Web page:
How to breastfeed
- Crying is a late sign of hunger so offer a breastfeed at the first sign of hunger cues like fidgeting, rooting (head turning with an open mouth searching for the breast) and sucking fingers and fists. If you’re worried that He Can’t Be Hungry He Only Just Ate! …He can!
- Hold your baby so his tummy is close against your body, with his nose level with your nipple before he opens his mouth to latch. Check that his head and neck are all in one line (it’s very hard to swallow if your head is turned to one side). As he opens his mouth widely to take the breast, bring him in close to you so he can get a big mouthful of breast not just a nipple. See the articles Breastfeeding Positions for Newborns, Latching Tips and Breastfeeding Videos for help with positioning.
- Avoid holding the back of a baby’s head while he latches and feeds as his reflexes will cause him to pull back against your hand and away from the breast. Let your body take his weight so he feels safe and supported.
- Breastfeed comfortably—if breastfeeding hurts, something is wrong. If your baby only latches on the nipple instead of taking a deep mouthful of breast it will be painful. “Nipple feeding” will also be like trying to get toothpaste out of a tube by squeezing the hard nozzle i.e. you won’t get any paste (milk) until you squeeze behind the nozzle (nipple). See Why Does Breastfeeding Hurt? for more ideas and contact your IBCLC lactation consultant for help to get breastfeeding pain free.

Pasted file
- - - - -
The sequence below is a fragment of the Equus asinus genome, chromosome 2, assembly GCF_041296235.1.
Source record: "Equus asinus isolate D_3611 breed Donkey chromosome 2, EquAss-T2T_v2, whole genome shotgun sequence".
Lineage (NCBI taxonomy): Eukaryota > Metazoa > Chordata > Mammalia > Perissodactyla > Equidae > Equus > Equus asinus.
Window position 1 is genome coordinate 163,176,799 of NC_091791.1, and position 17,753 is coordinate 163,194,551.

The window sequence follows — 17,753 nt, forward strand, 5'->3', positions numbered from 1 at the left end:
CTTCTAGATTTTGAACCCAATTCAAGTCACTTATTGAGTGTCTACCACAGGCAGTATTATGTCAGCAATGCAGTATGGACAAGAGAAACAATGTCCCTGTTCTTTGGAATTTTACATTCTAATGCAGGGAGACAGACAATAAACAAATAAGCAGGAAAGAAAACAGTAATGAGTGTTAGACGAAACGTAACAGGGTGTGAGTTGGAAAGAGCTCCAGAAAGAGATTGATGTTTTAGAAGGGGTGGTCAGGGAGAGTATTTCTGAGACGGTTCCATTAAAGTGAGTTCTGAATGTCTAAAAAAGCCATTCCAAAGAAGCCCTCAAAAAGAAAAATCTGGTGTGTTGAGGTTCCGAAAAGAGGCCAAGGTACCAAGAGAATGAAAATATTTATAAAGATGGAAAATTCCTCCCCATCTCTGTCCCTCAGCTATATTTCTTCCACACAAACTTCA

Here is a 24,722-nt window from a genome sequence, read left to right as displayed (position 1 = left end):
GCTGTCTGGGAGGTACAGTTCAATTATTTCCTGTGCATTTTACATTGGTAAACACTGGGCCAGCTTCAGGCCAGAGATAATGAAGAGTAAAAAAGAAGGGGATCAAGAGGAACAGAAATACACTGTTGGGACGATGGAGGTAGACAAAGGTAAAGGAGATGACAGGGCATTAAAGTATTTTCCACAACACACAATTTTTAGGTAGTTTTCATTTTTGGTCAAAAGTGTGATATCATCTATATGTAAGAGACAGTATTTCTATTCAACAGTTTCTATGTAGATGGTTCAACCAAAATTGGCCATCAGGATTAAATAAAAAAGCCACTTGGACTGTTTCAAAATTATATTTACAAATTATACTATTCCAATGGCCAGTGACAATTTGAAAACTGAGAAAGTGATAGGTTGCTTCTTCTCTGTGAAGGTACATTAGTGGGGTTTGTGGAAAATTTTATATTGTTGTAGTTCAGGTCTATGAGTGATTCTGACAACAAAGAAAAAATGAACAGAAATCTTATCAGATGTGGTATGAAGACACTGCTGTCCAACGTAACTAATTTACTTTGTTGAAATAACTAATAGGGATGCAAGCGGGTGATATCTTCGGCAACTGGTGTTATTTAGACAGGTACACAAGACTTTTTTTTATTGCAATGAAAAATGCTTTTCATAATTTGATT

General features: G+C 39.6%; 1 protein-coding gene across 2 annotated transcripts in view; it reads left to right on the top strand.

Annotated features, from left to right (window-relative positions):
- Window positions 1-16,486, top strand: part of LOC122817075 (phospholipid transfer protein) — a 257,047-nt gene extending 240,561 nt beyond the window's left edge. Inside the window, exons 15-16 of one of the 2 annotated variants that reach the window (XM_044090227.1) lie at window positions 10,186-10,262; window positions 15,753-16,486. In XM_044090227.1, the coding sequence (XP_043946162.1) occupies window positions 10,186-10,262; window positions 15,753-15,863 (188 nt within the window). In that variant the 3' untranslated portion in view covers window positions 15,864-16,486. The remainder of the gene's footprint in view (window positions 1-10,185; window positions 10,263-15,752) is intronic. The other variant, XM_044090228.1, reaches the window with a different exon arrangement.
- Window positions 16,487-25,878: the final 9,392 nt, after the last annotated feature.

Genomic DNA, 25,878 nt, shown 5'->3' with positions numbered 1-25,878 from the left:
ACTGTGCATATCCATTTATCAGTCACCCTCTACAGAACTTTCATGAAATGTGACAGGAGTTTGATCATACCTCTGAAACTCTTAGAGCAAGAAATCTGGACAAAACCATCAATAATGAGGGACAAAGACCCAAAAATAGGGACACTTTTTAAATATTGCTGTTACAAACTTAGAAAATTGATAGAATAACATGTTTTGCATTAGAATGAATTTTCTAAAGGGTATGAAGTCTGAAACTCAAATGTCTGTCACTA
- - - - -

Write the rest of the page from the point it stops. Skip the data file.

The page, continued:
- One breast or two? As a good general rule let your baby finish the first breast and then offer the other side at each feed. He may or may not finish the second side and then start the next feed with this same breast. See One Breast or Two Per Feed? for much more information and see Forget About Foremilk and Hindmilk if you are confused about different kinds of milk.
- Is My Baby Getting Enough Milk?
- Breastfed Baby Poop
- How Can I Make More Breast Milk?
- What if I Have Flat Nipples, or Pierced Nipples or Breast Implants?
- Breastfeed often—the more often you feed, the more milk you will make. The first milk (colostrum) is made in just the right amounts for your baby’s little tummy, it will increase on or around the third day when your milk “comes in” just when your baby is ready for more. Breastmilk can be digested in an hour so frequent feeds are perfect for him 3. Expect your newborn to breastfeed at least 8 to 12 times in 24 hours and see How Often Should a Newborn Feed?
- Remind a sleepy baby to feed every couple of hours or 10 to 12 times in 24 hours. Hold him skin-to-skin and encourage latching on during periods of light sleep or as soon as he wakes. Use breast compression to keep him feeding and see Breastfeeding a Sleepy Baby.